A novel fully synthetic and self-assembled peptide solution for endoscopic submucosal dissection-induced ulcer in the stomach

Toshio Uraoka, Yasutoshi Ochiai, Ai Fujimoto, Osamu Goto, Yoshiro Kawahara, Naoya Kobayashi, Takanori Kanai, Sachiko Matsuda, Yuukou Kitagawa, Naohisa Yahagi

Research output: Contribution to journalArticle

10 Citations (Scopus)

Abstract

Background and Aims: Endoscopic submucosal dissection (ESD) can remove early stage GI tumors of various sizes en bloc; however, success requires reducing the relatively high postprocedure bleeding rate. The aim of this study was to assess the safety and efficacy of a novel, fully synthetic, and self-assembled peptide solution that functions as an extracellular matrix scaffold material to facilitate reconstruction of normal tissues in ESD-induced ulcers. Methods: Consecutive patients who underwent gastric ESD were prospectively enrolled. Immediately after the resection, the solution was applied to the site with a catheter. Gastric ulcers were evaluated by endoscopy and classified as active, healing, or scarring stages at weeks 1, 4, and 8 after ESD. Results: Forty-seven patients with 53 lesions, including 14 (29.8%) previously on antithrombotic therapy and 2 (4.3%) requiring heparin bridge therapy, were analyzed; 2 patients were excluded, 1 with perforations and 1 with persistent coagulopathy. The mean size of the en bloc resected specimens was 36.5 ± 11.3 mm. The rate of post-ESD bleeding was 2.0% (1/51; 95% CI, 0.03-10.3). Transitional rate to the healing stage of ESD-induced ulcers at week 1 was 96% (49/51). Subsequent endoscopies demonstrated the scarring stage in 19% (9/48) and 98% (41/42) at weeks 4 and 8, respectively. No adverse effects related to this solution occurred. Conclusions: The use of this novel peptide solution may potentially aid in reducing the delayed bleeding rate by promoting mucosal regeneration and speed of ulcer healing after large endoscopic resections in the stomach. Further studies, particularly randomized controlled studies, are needed to fully evaluate its efficacy. (Clinical trial registration number: 000011548.).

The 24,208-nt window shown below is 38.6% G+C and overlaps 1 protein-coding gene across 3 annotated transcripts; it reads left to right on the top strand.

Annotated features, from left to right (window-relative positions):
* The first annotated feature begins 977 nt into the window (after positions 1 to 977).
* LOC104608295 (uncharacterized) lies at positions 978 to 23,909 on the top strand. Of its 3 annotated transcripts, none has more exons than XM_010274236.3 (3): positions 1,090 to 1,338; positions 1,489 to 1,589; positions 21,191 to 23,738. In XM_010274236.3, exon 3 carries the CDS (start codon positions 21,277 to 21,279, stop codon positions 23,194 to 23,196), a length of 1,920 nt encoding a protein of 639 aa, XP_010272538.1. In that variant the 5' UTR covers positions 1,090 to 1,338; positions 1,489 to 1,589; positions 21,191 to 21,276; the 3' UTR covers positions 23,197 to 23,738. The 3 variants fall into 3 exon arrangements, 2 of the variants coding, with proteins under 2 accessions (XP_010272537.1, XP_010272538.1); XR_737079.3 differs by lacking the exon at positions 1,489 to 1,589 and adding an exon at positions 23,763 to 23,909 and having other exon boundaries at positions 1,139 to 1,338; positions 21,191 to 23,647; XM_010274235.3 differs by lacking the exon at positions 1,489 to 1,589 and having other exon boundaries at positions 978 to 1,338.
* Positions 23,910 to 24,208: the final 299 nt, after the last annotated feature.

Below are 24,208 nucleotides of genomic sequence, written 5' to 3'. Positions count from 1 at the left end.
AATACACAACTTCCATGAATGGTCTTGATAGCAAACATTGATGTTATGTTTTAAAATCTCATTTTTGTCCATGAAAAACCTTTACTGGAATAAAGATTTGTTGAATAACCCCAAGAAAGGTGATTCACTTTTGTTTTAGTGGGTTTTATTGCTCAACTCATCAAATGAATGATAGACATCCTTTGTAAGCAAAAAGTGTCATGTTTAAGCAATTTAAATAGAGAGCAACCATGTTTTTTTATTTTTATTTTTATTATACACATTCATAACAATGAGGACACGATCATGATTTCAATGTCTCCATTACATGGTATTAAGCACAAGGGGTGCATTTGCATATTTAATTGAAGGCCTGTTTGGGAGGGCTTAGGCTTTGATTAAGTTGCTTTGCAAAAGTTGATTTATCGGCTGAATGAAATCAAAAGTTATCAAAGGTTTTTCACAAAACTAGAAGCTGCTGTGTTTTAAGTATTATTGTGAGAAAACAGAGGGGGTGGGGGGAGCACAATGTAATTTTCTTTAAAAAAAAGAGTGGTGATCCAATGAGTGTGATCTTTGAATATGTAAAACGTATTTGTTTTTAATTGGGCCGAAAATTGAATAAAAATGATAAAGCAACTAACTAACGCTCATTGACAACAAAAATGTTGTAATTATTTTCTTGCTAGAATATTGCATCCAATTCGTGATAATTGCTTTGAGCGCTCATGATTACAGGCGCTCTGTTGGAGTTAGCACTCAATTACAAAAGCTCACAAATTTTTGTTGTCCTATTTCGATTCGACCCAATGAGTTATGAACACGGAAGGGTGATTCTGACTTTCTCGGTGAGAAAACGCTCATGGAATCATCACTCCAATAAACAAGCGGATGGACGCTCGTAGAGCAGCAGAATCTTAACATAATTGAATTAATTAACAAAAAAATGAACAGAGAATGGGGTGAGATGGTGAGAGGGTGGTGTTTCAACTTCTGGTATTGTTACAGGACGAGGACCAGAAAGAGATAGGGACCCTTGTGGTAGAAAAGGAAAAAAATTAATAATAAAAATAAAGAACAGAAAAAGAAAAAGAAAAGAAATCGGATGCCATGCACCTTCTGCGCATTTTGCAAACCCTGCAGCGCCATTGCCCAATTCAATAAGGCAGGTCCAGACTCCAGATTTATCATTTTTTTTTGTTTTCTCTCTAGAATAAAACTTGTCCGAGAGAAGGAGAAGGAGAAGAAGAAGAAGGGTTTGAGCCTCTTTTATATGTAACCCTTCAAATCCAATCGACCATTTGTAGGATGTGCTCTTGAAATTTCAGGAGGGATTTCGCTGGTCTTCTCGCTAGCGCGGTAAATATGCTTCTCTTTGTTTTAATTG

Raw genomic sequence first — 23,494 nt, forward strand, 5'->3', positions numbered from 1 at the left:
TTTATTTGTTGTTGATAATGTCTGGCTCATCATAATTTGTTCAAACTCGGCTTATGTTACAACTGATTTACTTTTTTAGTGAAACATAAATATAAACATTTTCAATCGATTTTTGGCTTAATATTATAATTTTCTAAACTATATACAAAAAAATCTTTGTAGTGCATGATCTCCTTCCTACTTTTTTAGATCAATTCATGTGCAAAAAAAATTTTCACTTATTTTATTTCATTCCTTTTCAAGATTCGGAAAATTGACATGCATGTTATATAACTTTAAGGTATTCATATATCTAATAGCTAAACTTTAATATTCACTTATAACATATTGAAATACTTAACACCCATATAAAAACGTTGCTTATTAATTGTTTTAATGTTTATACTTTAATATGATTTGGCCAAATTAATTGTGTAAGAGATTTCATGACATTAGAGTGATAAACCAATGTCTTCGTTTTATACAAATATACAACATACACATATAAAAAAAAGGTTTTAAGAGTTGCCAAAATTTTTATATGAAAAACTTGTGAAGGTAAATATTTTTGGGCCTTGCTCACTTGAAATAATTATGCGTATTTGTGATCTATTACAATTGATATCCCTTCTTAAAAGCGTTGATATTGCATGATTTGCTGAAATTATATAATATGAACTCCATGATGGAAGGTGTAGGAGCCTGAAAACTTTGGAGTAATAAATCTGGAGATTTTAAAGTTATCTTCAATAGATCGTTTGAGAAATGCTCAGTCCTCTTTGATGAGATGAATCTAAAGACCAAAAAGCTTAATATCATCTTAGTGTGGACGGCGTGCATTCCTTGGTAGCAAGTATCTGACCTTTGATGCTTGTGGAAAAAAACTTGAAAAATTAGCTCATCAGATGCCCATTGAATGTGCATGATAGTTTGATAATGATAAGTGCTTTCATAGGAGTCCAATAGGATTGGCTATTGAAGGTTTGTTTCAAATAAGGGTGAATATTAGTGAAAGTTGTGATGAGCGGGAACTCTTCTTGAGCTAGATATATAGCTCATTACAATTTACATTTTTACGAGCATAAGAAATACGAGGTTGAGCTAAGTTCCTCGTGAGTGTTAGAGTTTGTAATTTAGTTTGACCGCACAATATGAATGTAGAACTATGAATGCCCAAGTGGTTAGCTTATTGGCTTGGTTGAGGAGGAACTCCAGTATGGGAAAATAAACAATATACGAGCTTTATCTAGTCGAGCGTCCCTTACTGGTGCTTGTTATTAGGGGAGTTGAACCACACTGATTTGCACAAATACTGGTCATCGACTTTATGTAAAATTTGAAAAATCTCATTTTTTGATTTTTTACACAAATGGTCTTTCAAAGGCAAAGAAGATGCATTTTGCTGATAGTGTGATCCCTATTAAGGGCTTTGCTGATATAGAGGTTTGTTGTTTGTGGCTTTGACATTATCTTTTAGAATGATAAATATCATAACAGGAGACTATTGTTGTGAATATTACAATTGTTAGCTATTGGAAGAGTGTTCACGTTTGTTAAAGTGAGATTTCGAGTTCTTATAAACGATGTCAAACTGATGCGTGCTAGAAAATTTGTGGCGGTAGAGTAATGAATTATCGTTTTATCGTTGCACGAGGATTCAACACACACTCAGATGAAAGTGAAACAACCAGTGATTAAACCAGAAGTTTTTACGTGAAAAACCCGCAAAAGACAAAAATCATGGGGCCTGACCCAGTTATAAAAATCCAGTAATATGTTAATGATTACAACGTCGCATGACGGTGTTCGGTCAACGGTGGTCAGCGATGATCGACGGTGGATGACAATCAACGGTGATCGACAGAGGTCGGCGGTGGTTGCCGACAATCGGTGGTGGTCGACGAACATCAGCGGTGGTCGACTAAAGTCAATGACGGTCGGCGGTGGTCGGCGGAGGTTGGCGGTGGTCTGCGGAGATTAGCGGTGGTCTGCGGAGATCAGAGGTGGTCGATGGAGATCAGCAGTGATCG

Original languageEnglish
JournalGastrointestinal Endoscopy
DOIs
Publication statusAccepted/In press - 2016

Fingerprint

Stomach Ulcer
Peptides
Ulcer
Hemorrhage
Endoscopy
Cicatrix
Stomach
Extracellular Matrix
Heparin
Endoscopic Mucosal Resection
Regeneration
Catheters